Is business casual going too far in your department? How employees dress can reflect negatively on your organization, department and even you, as the manager. You can ensure that employees are making a positive impression by setting a few ground rules.
But how can you enforce those rules without spending too much time on your staff’s attire? Start by avoiding these traps when it comes to addressing dress code issues:
- Being too vague. Many organizations state their dress codes as “You are expected to dress professionally.” Unfortunately, what constitutes “professional dress” is subjective and debatable. Outside of business suits, there’s a lot of gray area. One of my employers had this as its dress code: “Men should wear a shirt and tie. Women should wear the equivalent.” Because women’s clothing options are so much more varied than men’s, I don’t think there is a direct parallel to a shirt and tie. Not surprisingly, the policy was interpreted very differently among the female employees.
- Using the wrong terminology. One company posted a notice about inappropriate summer wear that included the instruction “No rubber beach thongs.” It was referring to flip-flops, but many employees wondered who’d come to work in a bathing suit. The company also was too vague. Even without the problematic term “thongs,” the company might have chosen better wording. My immediate reaction to the rule: “Hmmm, does that mean that leather or other fancy flip-flops are OK?” If the company really meant to forbid only one type of flip-flop, then the wording is fine. I doubt that was its intention.
- Being condescending. Being too vague can cause confusion, but being too specific can make your employees feel belittled. A friend of mine—a teacher—almost walked out of a staff meeting where her principal spent over 30 minutes going over his expectations for dress code. He held up a Talbots catalog and said, “Ladies, for those of you that don’t know the meaning of ‘professional,’ I suggest that you take a look at Talbots. If those clothes are too expensive for you, see me in my office. We’ll try to find something fitting.” His inflection made his words even more insulting. My friend’s reaction: “If he wants to pick out my clothes for me, he can go ahead and pay for them too.” Obviously, you don’t want your employees to have that kind of angry reaction when you discuss policies.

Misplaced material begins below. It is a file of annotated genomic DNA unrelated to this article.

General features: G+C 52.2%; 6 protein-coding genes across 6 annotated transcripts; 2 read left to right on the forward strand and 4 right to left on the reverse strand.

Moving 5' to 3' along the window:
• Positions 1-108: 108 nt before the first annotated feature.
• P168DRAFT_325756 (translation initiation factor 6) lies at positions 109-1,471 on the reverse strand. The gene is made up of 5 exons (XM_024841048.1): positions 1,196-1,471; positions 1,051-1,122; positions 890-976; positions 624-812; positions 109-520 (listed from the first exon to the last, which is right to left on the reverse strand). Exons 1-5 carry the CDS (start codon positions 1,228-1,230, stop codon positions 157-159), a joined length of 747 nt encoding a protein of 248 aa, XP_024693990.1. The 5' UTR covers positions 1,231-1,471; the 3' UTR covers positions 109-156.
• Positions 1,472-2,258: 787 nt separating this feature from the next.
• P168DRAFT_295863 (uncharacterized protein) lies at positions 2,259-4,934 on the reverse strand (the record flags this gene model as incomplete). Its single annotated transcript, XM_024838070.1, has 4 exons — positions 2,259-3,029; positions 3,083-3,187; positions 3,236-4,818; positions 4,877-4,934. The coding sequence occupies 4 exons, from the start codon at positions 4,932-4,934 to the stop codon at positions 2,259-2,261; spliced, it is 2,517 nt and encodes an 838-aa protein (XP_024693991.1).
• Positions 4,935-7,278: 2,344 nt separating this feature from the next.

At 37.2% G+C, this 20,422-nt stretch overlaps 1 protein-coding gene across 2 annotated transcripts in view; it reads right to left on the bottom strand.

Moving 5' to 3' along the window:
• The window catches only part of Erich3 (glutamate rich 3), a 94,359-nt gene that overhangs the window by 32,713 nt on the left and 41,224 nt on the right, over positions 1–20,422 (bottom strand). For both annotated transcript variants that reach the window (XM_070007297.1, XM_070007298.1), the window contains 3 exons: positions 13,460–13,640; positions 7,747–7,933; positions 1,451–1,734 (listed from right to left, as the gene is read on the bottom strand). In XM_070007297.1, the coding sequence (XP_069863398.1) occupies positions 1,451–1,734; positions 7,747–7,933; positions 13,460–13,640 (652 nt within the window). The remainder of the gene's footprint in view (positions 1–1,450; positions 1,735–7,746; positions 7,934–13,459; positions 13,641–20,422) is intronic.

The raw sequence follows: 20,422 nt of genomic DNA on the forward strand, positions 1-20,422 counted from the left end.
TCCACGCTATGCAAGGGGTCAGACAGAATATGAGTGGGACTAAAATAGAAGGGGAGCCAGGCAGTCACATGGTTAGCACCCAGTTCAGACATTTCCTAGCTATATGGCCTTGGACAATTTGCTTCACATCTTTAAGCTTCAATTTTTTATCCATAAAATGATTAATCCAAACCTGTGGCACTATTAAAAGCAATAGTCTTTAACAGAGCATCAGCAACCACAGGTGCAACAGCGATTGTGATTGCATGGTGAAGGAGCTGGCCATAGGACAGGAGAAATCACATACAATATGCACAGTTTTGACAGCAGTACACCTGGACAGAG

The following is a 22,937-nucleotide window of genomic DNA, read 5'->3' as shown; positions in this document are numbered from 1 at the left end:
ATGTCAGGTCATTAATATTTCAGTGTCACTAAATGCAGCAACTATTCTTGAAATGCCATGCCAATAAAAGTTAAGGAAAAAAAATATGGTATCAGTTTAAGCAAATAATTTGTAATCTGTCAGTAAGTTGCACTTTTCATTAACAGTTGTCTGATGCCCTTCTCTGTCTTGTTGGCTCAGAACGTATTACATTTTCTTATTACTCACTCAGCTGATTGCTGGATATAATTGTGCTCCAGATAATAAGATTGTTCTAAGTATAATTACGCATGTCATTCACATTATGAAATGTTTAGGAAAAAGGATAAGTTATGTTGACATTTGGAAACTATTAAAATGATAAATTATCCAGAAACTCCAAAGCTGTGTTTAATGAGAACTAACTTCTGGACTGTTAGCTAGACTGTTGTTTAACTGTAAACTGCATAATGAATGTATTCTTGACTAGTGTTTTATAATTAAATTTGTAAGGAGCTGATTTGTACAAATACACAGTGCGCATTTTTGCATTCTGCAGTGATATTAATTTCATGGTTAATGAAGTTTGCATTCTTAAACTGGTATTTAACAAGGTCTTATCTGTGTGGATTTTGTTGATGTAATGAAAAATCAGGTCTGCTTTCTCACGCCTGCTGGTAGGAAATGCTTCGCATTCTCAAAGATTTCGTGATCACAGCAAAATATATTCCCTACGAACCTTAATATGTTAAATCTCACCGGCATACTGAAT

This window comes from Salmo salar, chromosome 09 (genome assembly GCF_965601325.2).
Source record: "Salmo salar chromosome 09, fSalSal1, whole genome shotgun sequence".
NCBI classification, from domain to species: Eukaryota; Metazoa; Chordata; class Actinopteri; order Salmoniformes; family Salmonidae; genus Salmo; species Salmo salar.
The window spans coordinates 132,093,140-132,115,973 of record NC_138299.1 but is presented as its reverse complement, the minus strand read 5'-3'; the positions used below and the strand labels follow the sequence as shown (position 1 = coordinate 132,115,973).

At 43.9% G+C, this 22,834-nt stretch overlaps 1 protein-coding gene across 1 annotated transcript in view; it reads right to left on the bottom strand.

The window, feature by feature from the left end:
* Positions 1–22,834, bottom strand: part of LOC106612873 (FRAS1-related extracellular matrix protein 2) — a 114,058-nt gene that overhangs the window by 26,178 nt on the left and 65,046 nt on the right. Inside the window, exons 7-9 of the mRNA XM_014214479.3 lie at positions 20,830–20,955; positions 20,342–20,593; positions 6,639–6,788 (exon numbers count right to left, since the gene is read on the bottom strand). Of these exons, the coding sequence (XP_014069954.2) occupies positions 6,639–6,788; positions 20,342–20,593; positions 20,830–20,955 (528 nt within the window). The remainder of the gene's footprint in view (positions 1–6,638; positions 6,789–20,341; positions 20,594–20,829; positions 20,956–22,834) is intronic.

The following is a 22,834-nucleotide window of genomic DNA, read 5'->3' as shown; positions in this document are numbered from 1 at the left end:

Instead, follow these tips to be clear but respectful when addressing dress code policies and violations:
- Give examples. If your organization has a vague policy like “Dress professionally,” clarify with examples. Tell your staff something like “For example, don’t wear T-shirts, revealing clothing and sandals.” That gives employees an idea of what you expect, but isn’t as condescending as “No tube tops, no halter tops, no belly shirts, no tank tops, no T-shirts, no flip-flops, no sandals, no shorts …” and so on. Plus, when you give a long, specific list, that opens the door for employees to challenge the policy with anything you didn’t mention.
- Enforce the policy. Turning a blind eye to violations can cause employees to doubt your leadership and the policy’s importance. After all, if a rule isn’t worth enforcing, is it worth having in the first place? Enforce the dress code evenly for all employees, regardless of age or other factors.
- Talk privately with violators. Instead of wasting everyone’s time reiterating your expectations at staff meetings, meet one-on-one with those employees who dress inappropriately. Tell them specifically what aspects of their attire don’t meet the dress code and how to fix the problem.
- Emphasize the benefits. During the one-on-one meetings, stress the advantages of professional dress. Say something like, “Debra, you do good work. I want everyone to focus on your work, but instead I’ve heard customers talking about the length of your skirt.”
What tips do you have for dealing with dress code issues?